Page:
3G or WLANs?
Another NewsByte by Nicki Hayes, May 29, 2001
In a week that saw Ericsson and Nokia rallying to discredit recent reports that 3G is under threat from
cheaper wireless LAN (WLAN) technologies, Nicki Hayes, WDN’s European correspondent, questions
the 3G/WLAN debate.
Several reports from the likes of Nomura and Merrill Lynch have recently drawn attention to the alleged
threat that WLANs pose to 3G operators. They claim that cheap WLAN networks could divert business
from the cash-strapped 3G operators. Coming at a time when NTT DoCoMo and BT have announced large
scale delays in their 3G rollouts, the market is, understandably, even more nervous than usual. But what
chance do WLANs really have of ousting the fledgling 3G from its nest?
According to Merrill Lynch, 3G operators have a total debt of $650bn, a staggering $100bn of which
belongs to Europe’s 3G operators. The late rollout of 3G services is doing these operators no favors. So,
news that the convergence of 2.5G and WLAN technologies looks set to deliver 3G benefits at a
substantially lower cost must be pretty alarming.
But, according to those in the know, this is a real possibility:
“The cost/benefit analysis and therefore business case for 3G appears to be eroding. If 2.5G can deliver
always-on, 9.6 Kbps packet-switched cellular system for a $3bn upgrade cost [in Europe], the $250bn
needed for an always-on, 1Mbps, packet-switched 3G cellular system looks like it could become the next
high definition TV - a neat technology with no customers,” according to Merrill Lynch.
From a purely cost/benefit viewpoint they have a point, but from the technology and market perspective the
implementation of such convergence seems unlikely. To begin with 3G offers wide-area mobility and
coverage (each base station typically covers a 5-10 mile radius and a single wide-area cell is typically
equivalent to 10,000 WLAN cells). In contrast WLAN offers mobility and coverage across shorter
distances (typically less then 150 feet). In short, the two technologies address different market needs and
are more likely to share the nest than compete for it. It would be like expecting mobile networks to loose
market share to landlines now that cordless phones allow you to wonder a short distance from their base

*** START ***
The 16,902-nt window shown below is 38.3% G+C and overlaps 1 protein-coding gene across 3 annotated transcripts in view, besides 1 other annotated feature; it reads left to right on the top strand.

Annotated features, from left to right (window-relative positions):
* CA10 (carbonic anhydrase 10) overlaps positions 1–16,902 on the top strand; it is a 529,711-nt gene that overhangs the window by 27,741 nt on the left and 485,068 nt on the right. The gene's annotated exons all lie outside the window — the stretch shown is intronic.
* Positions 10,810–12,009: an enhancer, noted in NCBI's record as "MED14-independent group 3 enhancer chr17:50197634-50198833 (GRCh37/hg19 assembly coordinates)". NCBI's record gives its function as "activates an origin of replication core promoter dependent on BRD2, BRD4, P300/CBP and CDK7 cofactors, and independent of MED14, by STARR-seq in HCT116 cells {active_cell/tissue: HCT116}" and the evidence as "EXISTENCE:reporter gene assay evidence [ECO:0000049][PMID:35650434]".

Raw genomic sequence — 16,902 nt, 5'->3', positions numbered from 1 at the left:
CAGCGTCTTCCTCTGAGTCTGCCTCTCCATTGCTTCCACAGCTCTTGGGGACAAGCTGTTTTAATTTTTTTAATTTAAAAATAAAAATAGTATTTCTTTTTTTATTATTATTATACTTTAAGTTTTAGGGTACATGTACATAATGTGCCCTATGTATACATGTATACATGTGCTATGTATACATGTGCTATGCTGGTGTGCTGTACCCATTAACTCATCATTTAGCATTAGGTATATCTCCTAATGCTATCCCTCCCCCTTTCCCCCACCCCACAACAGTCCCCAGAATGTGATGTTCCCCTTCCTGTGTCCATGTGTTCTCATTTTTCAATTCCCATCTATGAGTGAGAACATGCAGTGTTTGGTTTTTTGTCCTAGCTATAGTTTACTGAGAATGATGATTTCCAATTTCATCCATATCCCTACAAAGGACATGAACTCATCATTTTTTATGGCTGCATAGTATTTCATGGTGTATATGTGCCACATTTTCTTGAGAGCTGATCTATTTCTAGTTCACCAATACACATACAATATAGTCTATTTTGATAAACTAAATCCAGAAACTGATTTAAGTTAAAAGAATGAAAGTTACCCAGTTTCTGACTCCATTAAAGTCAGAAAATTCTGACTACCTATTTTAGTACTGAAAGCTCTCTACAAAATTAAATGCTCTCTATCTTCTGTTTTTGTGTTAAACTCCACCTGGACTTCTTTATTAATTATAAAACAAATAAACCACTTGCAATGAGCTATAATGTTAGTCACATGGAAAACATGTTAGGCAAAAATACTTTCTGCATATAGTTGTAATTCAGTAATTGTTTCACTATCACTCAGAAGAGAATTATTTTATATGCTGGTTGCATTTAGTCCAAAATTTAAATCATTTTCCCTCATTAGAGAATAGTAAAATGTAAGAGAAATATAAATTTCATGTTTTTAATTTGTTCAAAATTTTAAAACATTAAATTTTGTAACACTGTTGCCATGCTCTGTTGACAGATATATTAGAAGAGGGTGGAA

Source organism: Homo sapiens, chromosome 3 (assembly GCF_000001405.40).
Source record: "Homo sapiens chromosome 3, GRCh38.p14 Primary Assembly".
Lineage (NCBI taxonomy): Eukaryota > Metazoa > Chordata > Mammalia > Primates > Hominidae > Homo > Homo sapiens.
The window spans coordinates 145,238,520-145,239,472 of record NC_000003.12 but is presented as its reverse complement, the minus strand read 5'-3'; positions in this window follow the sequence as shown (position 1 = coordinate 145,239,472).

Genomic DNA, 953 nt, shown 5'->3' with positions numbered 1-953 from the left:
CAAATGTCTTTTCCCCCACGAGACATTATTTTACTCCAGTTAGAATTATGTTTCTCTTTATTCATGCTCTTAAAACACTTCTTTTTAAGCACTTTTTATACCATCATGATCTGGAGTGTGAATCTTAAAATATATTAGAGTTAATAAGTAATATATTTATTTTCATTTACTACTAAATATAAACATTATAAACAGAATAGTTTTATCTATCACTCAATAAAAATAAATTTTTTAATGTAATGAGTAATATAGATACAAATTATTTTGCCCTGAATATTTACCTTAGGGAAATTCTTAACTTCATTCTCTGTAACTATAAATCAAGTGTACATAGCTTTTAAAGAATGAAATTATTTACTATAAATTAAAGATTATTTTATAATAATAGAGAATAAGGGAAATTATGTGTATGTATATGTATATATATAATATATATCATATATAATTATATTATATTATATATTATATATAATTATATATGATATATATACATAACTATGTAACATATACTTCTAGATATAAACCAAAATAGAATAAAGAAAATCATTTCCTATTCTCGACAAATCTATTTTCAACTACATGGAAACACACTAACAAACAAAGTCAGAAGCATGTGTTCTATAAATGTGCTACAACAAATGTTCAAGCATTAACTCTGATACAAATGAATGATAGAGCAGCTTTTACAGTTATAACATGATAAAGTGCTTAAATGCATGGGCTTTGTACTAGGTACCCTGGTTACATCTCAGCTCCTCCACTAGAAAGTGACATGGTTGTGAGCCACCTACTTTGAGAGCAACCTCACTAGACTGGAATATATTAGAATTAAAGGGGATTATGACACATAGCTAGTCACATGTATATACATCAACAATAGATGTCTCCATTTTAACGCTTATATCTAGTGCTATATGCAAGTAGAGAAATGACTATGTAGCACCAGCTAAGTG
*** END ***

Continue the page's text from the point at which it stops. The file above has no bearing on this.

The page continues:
stations. While WLANs offers many benefits, at a local level, they will never match the benefits of wireless
access to the internet’s global network, nor were they ever intended to.
This local/global aspect aside, there’s also the question of different air interfaces - Bluetooth and some of
the WLAN technologies share the 2.4GHz band. 3G does not. This brings us to the problem of access.
Unless wireless device manufacturers rush to develop devices that unite 2.5G and WLAN technologies and
that combine these air interfaces, such convergence will never happen. Going back to the previous
analogy, it would be like expecting to access mobile networks using your cordless phone at home. And
given that such manufacturers are key stakeholders in 3G they’re unlikely to sabotage their core business
for the sake of immediate, short-term gain, especially when the core business has such huge long-term
potential. Indeed, both Ericsson and Nokia have dismissed the notion that WLANs offer a threat to
operators this week.
Even so, WLANs look set to become widely adopted. Offering a range of productivity, convenience and
cost advantages over traditional wired networks they definitely have their place. Many key players in
sectors including education, finance, healthcare, hospitality, warehousing, retail and warehousing are
already benefiting from such advantages. WDN would be interested to hear their opinions on the 3G/
About the author:
Nicki Hayes is a freelance writer and corporate communications consultant specialising in business to business internet issues. She has contributed editorial to a number of publications including Unstrung.com, Guardian Online, Financial Times, Banking & Financial Training, eAI Journal and Secure Computing. Nicki is also the European correspondent for The Wireless Developer Network. Nicki is based in Dublin, Ireland and also has a base in Cambridge, UK. Through her consultancy, Hayes-Singh Associates, she has access to a number of technical writers and PR consultants throughout Ireland and the UK.
About the WirelessDevNet (www.wirelessdevnet.com):
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